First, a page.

3. When the nebulized dose has been completely delivered the nebulizer and associated equipment will be removed from the room, and the anterior head of the gamma camera will be brought back into close proximity to the subject. A series of 30s images will be taken depicting the drug deposited in the subjects. The first 4 images will be taken manually at high-pixel resolution. The camera will then be set to automatically acquire images for the next 20 minutes at lower resolution.
4. Radioactivity will be used as an analog for drug dose. The starting dose of radioactivity added to the nebulizer will be compared to the dose found in the nebulizer and exhalation filters after dose delivery, in order to determine the total dose deposited. The regional breakdown of the deposited dose will be determined using the gamma camera images.
5. While the camera heads are still in close proximity to the subject, a small amount of Xenon [Xe-133] gas will be administered to the subjects via mask so that the shape of the lungs can be depicted and imaged. This gas will then be washed out through an absorbent filter. The gas inhalation will take approximately 6 minutes.
6. After the completion of imaging (approximately 30 minutes after drug administration) subjects will be moved to a small exam room where again blood pressure, heart rate, and lung sounds will be reassessed. Pulmonary function tests will be re-performed and the change in forced expiratory volume in 1 second [FEV1] (if any) caused by the drug will be determined. Subjects will be treated with bronchodilators if exam reveals any signs of bronchoconstriction resulting from the aerosol. In addition, adverse events will be monitored and recorded.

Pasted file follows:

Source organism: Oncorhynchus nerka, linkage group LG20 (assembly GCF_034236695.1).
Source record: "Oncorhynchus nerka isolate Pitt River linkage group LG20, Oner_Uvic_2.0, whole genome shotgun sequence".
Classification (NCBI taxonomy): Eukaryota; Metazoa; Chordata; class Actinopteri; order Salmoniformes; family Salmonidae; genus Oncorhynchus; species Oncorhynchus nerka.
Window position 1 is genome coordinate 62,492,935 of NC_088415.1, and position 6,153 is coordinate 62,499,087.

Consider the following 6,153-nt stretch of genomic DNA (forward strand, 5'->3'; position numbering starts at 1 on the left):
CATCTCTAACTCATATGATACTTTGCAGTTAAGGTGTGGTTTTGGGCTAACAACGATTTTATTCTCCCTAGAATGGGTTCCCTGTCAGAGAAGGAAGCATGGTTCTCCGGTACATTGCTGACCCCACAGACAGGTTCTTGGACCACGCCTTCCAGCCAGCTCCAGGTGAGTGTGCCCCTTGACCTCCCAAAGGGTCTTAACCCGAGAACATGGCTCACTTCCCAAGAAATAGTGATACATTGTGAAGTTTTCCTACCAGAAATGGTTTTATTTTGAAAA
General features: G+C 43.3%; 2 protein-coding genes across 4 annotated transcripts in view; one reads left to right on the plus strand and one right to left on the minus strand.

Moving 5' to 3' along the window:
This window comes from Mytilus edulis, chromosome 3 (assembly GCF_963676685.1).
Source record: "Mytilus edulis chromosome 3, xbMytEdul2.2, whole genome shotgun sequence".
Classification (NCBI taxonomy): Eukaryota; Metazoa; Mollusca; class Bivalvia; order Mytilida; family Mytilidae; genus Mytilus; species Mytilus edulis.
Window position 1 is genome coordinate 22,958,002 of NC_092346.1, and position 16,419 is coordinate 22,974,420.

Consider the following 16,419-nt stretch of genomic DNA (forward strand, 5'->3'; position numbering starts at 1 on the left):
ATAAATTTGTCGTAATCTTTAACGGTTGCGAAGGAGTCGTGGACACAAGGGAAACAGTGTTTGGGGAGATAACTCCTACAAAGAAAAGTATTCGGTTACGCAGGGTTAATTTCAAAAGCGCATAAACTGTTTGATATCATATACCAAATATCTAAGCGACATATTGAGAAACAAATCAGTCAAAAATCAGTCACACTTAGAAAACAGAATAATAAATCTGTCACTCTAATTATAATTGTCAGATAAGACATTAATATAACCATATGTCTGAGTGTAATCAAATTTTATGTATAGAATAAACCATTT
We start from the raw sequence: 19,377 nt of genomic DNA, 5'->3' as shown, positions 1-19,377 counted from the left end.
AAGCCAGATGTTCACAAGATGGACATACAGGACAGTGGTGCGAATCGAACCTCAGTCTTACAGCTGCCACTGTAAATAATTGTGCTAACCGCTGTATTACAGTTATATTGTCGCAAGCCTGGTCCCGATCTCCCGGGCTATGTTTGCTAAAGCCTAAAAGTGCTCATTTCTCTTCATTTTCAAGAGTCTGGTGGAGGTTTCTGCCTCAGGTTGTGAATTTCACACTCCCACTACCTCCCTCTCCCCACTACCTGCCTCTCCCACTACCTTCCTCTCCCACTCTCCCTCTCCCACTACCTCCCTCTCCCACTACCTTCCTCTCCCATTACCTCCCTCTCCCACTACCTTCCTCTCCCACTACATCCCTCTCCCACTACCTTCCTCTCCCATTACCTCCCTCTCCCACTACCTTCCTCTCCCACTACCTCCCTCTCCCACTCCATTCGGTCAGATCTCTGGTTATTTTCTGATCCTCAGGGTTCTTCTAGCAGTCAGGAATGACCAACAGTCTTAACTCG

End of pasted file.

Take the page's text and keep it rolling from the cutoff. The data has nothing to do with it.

Each participant will undergo the following monitoring procedures to evaluate the effectiveness and safety of the experimental procedures that are not part of standard medical care.
1. The monitoring/follow-up procedures include a follow-up phone call from the study coordinator to check for any side effects of the experimental procedure. This call will take place the day after the participant has completed the experimental procedure. This call will take no longer than 5-10 minutes to complete.
2. Thirty days after participants have completed the experimental procedure, the study coordinator will call the participant to check for any side effects associated with the experimental procedure. This call will take no longer than 5-10 minutes to complete.
After this phone call the patient will have completed the study.
Rationale for Follow-Up: